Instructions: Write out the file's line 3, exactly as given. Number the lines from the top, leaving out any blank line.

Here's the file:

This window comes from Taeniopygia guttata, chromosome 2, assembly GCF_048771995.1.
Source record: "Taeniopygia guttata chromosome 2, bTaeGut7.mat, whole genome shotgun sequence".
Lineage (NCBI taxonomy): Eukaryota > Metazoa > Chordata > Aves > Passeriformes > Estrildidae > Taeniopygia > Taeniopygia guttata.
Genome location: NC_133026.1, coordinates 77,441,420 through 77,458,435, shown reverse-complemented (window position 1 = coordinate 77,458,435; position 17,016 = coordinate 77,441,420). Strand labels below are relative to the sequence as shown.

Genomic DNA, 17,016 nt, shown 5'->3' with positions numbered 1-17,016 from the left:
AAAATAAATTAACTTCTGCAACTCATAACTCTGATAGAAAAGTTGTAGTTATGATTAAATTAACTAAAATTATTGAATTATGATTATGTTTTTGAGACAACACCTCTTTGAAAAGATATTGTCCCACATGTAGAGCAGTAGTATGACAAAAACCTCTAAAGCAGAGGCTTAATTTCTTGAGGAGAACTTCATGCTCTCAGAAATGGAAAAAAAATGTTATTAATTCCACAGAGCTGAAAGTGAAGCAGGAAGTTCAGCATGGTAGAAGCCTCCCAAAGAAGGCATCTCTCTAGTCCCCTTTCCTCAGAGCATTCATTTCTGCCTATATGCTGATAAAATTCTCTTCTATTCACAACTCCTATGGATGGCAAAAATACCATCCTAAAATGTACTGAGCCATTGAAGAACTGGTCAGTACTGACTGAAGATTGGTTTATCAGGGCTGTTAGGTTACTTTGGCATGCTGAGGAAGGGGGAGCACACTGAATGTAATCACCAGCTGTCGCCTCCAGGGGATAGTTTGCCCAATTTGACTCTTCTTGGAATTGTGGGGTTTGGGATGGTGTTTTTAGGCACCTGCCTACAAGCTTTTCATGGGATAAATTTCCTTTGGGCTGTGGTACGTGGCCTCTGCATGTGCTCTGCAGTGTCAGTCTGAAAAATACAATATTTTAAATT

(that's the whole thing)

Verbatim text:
Lineage (NCBI taxonomy): Eukaryota > Metazoa > Chordata > Aves > Passeriformes > Estrildidae > Taeniopygia > Taeniopygia guttata.